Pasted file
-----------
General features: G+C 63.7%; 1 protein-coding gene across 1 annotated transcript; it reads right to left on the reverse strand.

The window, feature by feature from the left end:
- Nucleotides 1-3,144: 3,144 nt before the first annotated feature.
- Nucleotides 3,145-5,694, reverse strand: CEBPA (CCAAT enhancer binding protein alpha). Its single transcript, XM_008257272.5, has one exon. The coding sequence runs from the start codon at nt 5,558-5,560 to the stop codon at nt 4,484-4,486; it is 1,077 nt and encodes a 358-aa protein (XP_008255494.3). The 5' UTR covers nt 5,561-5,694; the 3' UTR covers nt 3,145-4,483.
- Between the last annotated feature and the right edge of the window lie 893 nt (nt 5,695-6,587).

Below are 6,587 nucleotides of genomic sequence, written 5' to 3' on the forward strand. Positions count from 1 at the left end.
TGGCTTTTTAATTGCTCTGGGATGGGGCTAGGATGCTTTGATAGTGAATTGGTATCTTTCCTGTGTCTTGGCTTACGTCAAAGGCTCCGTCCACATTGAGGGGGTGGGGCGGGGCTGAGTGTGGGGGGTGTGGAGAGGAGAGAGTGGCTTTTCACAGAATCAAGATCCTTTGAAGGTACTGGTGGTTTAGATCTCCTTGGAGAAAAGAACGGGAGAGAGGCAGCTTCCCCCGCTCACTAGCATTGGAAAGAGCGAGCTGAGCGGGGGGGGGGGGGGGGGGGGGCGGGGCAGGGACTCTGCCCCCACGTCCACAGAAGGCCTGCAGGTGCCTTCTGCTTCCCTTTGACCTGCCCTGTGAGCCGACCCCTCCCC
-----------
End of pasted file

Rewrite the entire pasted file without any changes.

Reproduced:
General features: G+C 63.7%; 1 protein-coding gene across 1 annotated transcript; it reads right to left on the reverse strand.

The window, feature by feature from the left end:
- Nucleotides 1-3,144: 3,144 nt before the first annotated feature.
- Nucleotides 3,145-5,694, reverse strand: CEBPA (CCAAT enhancer binding protein alpha). Its single transcript, XM_008257272.5, has one exon. The coding sequence runs from the start codon at nt 5,558-5,560 to the stop codon at nt 4,484-4,486; it is 1,077 nt and encodes a 358-aa protein (XP_008255494.3). The 5' UTR covers nt 5,561-5,694; the 3' UTR covers nt 3,145-4,483.
- Between the last annotated feature and the right edge of the window lie 893 nt (nt 5,695-6,587).

Below are 6,587 nucleotides of genomic sequence, written 5' to 3' on the forward strand. Positions count from 1 at the left end.
TGGCTTTTTAATTGCTCTGGGATGGGGCTAGGATGCTTTGATAGTGAATTGGTATCTTTCCTGTGTCTTGGCTTACGTCAAAGGCTCCGTCCACATTGAGGGGGTGGGGCGGGGCTGAGTGTGGGGGGTGTGGAGAGGAGAGAGTGGCTTTTCACAGAATCAAGATCCTTTGAAGGTACTGGTGGTTTAGATCTCCTTGGAGAAAAGAACGGGAGAGAGGCAGCTTCCCCCGCTCACTAGCATTGGAAAGAGCGAGCTGAGCGGGGGGGGGGGGGGGGGGGGGCGGGGCAGGGACTCTGCCCCCACGTCCACAGAAGGCCTGCAGGTGCCTTCTGCTTCCCTTTGACCTGCCCTGTGAGCCGACCCCTCCCC